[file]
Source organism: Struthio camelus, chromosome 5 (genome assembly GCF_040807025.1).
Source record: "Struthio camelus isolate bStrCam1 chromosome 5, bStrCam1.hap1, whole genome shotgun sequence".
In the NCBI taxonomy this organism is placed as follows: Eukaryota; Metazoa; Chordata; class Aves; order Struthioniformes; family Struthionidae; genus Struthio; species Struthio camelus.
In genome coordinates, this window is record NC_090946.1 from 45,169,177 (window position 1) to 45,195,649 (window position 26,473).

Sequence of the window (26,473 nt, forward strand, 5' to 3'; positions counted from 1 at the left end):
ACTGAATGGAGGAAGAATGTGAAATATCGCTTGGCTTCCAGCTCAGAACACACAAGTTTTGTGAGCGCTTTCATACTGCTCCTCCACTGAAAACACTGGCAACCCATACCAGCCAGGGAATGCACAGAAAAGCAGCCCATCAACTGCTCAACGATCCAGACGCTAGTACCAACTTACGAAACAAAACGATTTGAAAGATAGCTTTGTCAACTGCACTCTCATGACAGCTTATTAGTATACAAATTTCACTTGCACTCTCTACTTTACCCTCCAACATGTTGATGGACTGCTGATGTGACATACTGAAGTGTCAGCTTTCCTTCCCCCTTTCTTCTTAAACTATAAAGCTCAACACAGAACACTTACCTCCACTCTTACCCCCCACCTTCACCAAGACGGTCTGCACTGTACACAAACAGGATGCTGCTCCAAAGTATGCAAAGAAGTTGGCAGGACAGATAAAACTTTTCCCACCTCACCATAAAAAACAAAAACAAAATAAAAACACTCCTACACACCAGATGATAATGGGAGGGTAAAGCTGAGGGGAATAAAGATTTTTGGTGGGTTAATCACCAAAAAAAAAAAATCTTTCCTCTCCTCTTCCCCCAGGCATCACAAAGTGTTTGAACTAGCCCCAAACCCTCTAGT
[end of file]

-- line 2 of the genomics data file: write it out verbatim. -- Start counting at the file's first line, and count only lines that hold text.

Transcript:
Source record: "Struthio camelus isolate bStrCam1 chromosome 5, bStrCam1.hap1, whole genome shotgun sequence".